So, I knew that dark rum and cherry bitters was bound to be a winning combination as well. This cocktail is a new take on the classic Old-Fashioned cocktail. I have to say it's a lot more fun! To top it all off I got to buy a box of sugar cubes. Do you have any idea how fun sugar cubes are? I had a hard time not taking them all out of the box and making my very own igloo.

Wednesday, November 13, 2013

Bake Shoppe Peanut Butter Cookies

I have been trying to find the perfect homemade peanut butter cookie for a couple of years now. The kind like you get from the corner bake shoppe (if you live in the kind of place with a corner bake shoppe). Nothing fancy, just a good, solid peanut butter cookie. I couldn't help but wonder if the world really needed another recipe for Peanut Butter Cookies? Then that got me to thinking about why I started this blog in the first place. This started as a place for me to keep my recipes, a place for notes, for trial and error. In the beginning I made several brownie recipes and several chocolate chip cookie recipes trying to find the perfect one. Over time I grew more concerned about what my readers wanted to see, I tried to do more of whatever it was that was driving more traffic to this little old corner of the internet. Many times I think I have been guilty of trying to be original or unique, when to be honest all I really wanted was one really good peanut butter cookie. Don't get me wrong, I like to be cute and clever at times and those recipes are really tasty. Sometimes I don't post things here because I think that it's not something really all that exciting. Then I thought about it like this...I think of this space as a place where friends should gather, to sit down with me over a cup of coffee. If you came to my house for a chat and a morning cup of coffee and I offered you these peanut butter cookies would you tell me that you had already been at Jane's house and she also made peanut butter cookies and she served them on a much fancier plate and last week Mary made you some peanut butter cookies drizzled with chocolate and sprinkled with sea salt? Would you say these cookies seem a little plain compared to all the other peanut butter cookies you have been eating? No, of course not. Well, if you did I'm not sure how long we would be friends!
What I did realize in making these cookies is that peanut butter cookies are only as good as the peanut butter they are made with. This is true with so many recipes, good quality ingredients really matter. So, make sure you are using peanut butter that you would want to eat straight out of the jar with a spoon, because that is what these cookies are going to taste like. So, if you too are still looking for that perfect yet simple peanut butter cookie, then pull out your best ingredients and give these a try. I guarantee you won't be disappointed.

Monday, November 11, 2013

Buttermilk Pie

Three years, three and a half years to be exact. It took me that long to try this pie and I have to question my sanity for waiting so long. If you like buttermilk, don't be like me and wait until you have a carton of buttermilk that is close to going bad before making this pie. You see, in addition to eating less meat, I'm also obsessing about not wasting food. So when I accidentally bought way too much buttermilk after making a red velvet cake for a friends birthday, I furiously starting searching for recipes to use the remaining three cups from the quart (yes, I do have another recipe that I made with the remaining two cups after making this pie). Then I remembered a recipe I had bookmarked over three years ago, it came after a visit to the Hominy Grill in Charleston, South Carolina. I had stopped in one morning for breakfast when a woman at the table next to me ordered a slice of buttermilk pie for breakfast. Her friends teased her a bit, enough to draw the attention of the neighboring tables. When her pie arrived I think we were all secretly wondering why we didn't order pie for breakfast. I chuckled when the waiter took my plate away and asked if I wanted any dessert after my breakfast. I thought he was just joking because of the woman who ordered the pie. The next morning when I went back for breakfast, another waiter asked the same thing at the end of my meal. Then I noticed other tables being asked the same thing at the end of their breakfast and some were indeed ordering dessert after breakfast. I'll tell you I was tempted, but pie after biscuits and gravy is just a bit too much for me. After I left Charleston I couldn't stop thinking about that buttermilk pie. I had never heard of it before and was curious what it would taste like. When I returned home I bookmarked the Hominy Grill site, at the time they had their recipe for buttermilk pie on the site. I've looked at it a few times, but just never got around to making it. Maybe that's a good thing. This pie is way too easy to make for it to be this good. The recipe is no longer on the Hominy Grill website because they have now published their own cookbook. I can see why if all the recipes are as good as this one. With a little research I found that the recipe for buttermilk pie in The New York Times Cookbook is actually the Hominy Grill recipe. Since I never actually had the pie at Hominy Grill I can't tell you how close it is to the original, but I can tell you it is everything I imagined it would be. Smooth, custardy, tangy buttermilk pie, what are you waiting for?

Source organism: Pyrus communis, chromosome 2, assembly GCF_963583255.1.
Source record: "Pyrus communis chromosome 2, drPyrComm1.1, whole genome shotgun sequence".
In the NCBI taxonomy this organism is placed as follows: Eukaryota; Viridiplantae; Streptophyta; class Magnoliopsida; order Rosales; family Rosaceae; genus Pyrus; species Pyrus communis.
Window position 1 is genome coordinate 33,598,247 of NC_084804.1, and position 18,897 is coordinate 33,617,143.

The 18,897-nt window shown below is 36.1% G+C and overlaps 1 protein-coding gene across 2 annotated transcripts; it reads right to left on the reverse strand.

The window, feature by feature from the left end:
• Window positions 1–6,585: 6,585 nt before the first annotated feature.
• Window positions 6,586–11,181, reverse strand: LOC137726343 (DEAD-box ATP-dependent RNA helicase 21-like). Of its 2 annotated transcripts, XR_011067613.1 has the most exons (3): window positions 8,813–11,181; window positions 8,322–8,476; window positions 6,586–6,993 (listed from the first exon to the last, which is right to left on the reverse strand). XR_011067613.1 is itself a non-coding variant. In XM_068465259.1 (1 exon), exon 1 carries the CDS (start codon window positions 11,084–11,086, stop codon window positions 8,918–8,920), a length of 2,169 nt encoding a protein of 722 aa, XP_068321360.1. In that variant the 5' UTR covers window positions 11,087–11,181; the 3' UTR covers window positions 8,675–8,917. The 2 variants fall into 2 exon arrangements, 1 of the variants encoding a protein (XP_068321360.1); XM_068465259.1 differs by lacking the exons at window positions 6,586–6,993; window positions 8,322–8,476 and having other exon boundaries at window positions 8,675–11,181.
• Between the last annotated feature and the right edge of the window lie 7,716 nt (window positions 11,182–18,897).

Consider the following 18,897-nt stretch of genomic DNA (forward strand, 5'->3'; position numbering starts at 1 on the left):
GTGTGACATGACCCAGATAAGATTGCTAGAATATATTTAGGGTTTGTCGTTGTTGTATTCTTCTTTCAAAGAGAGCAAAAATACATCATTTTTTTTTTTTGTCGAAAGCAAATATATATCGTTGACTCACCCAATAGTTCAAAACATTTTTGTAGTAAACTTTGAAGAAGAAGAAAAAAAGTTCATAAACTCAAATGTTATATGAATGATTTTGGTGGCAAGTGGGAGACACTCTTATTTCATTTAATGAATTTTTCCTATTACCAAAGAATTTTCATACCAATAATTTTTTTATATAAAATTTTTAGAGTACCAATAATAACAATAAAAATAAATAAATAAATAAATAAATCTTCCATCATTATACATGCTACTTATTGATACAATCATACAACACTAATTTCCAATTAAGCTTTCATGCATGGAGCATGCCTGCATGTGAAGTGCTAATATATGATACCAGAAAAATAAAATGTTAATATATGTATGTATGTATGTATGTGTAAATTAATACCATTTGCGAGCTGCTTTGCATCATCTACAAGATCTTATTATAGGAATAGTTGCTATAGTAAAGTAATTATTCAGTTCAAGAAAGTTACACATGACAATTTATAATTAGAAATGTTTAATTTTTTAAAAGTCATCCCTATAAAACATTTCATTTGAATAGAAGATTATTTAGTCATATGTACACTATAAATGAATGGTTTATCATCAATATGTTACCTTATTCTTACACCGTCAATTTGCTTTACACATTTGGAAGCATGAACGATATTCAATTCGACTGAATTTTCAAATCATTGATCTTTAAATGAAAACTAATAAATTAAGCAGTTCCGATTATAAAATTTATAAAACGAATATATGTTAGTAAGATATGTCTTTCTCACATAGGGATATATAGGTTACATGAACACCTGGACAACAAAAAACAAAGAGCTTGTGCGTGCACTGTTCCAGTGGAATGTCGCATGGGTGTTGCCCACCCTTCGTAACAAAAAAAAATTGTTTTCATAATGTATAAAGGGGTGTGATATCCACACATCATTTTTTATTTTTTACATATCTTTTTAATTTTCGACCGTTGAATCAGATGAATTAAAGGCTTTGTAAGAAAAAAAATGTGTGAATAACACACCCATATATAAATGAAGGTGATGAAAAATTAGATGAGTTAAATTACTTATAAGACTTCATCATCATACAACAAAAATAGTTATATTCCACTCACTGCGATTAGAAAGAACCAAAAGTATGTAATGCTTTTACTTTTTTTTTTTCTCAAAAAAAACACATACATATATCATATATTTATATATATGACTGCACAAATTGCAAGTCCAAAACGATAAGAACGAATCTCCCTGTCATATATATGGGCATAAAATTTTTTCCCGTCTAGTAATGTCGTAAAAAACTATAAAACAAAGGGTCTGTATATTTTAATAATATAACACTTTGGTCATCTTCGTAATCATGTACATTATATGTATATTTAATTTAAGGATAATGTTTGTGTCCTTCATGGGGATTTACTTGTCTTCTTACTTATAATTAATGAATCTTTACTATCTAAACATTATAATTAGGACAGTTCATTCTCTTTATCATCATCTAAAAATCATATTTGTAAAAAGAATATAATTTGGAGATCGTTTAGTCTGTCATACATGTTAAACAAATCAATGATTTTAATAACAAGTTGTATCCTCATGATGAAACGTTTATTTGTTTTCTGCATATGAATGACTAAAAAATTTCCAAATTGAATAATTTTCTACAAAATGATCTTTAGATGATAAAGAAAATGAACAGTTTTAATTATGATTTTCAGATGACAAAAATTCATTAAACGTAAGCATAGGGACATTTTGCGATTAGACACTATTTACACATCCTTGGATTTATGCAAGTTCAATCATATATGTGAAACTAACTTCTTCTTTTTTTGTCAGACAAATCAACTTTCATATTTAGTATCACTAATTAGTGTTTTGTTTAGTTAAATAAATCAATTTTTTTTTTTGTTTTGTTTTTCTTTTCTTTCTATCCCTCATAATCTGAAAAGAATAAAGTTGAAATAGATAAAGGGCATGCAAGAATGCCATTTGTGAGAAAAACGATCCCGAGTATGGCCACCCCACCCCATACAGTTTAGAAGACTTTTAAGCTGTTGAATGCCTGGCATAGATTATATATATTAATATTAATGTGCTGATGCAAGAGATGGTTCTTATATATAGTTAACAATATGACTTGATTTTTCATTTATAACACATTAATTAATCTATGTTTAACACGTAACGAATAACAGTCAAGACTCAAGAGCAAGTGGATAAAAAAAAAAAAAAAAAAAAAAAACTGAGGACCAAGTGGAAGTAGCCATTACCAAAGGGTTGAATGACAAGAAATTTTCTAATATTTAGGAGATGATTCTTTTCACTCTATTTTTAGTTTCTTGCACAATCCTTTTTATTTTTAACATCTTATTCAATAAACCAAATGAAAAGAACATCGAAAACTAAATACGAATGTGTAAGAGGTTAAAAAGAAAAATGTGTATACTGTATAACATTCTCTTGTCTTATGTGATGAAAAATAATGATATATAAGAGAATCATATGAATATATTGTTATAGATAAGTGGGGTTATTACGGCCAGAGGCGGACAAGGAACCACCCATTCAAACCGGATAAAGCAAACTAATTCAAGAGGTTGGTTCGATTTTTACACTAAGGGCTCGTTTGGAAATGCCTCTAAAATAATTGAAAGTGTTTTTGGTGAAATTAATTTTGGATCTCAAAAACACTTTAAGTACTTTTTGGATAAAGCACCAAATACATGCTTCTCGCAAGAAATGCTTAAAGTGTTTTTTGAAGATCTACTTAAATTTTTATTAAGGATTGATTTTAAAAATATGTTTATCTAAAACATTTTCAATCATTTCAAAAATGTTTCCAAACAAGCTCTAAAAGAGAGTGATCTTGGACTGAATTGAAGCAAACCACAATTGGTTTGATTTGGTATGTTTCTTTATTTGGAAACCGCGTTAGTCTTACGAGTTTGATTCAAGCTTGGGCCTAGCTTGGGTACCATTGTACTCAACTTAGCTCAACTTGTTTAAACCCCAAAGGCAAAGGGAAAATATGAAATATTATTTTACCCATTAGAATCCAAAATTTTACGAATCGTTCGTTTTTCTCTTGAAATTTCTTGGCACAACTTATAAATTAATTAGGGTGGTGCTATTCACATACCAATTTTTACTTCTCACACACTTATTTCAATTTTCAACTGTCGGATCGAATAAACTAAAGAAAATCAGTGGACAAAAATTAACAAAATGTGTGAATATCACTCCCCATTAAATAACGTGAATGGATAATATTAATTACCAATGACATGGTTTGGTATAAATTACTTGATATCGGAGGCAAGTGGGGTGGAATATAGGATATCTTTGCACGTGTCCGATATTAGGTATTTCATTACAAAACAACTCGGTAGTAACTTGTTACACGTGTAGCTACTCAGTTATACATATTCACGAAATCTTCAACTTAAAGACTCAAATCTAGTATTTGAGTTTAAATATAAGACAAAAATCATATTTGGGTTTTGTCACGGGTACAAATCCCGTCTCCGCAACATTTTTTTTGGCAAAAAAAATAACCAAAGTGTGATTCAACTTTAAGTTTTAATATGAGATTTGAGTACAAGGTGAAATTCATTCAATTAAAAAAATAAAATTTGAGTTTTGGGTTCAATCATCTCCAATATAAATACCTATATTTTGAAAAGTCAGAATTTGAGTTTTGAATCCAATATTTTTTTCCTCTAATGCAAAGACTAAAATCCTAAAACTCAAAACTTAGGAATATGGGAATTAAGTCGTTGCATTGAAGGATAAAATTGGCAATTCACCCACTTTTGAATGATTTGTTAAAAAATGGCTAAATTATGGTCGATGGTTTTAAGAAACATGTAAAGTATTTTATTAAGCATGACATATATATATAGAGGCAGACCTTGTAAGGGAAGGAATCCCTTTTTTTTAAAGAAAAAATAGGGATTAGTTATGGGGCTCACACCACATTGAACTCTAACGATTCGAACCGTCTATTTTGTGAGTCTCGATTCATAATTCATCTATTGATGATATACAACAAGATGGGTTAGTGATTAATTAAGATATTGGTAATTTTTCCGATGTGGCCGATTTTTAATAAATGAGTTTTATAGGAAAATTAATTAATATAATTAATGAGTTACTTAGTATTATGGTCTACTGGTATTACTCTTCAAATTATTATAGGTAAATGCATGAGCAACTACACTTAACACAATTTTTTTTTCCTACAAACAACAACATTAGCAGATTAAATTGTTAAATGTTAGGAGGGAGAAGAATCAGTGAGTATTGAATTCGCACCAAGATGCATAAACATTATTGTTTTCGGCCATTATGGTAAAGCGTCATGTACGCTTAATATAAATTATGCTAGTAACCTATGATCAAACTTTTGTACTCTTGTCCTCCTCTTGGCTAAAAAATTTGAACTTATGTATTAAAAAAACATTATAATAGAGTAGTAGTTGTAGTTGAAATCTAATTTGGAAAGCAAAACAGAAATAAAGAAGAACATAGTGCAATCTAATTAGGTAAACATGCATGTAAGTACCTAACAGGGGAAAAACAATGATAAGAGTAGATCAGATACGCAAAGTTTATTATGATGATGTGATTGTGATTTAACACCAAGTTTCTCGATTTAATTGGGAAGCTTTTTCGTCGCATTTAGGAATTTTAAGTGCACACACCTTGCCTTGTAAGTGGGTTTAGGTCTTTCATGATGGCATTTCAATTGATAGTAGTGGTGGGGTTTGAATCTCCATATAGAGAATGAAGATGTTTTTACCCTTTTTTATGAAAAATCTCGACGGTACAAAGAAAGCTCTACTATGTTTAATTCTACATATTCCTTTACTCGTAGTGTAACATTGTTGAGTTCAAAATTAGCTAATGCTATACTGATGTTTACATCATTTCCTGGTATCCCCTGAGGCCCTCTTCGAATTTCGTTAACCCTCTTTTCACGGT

Saturday, November 9, 2013

Mushroom Bourguignon

For many reasons, I have been trying to cut back on our consumption of meat lately. I'm going with the opposite of the meatless Monday trend. I'm trying to make the majority of our meals meatless with only one special meal that includes meat each week, or maybe a couple meals with a much smaller serving of meat such as soups or stews. Like I said, there are many good reasons to make the switch to eating less meat and they all have come into play in my decision, but I also have to say that I am enjoying the challenge of coming up with easy weeknight non-meat meals. This one isn't technically vegetarian as it includes beef broth, but you could easily substitute vegetable broth if you were indeed looking for a true vegetarian dish.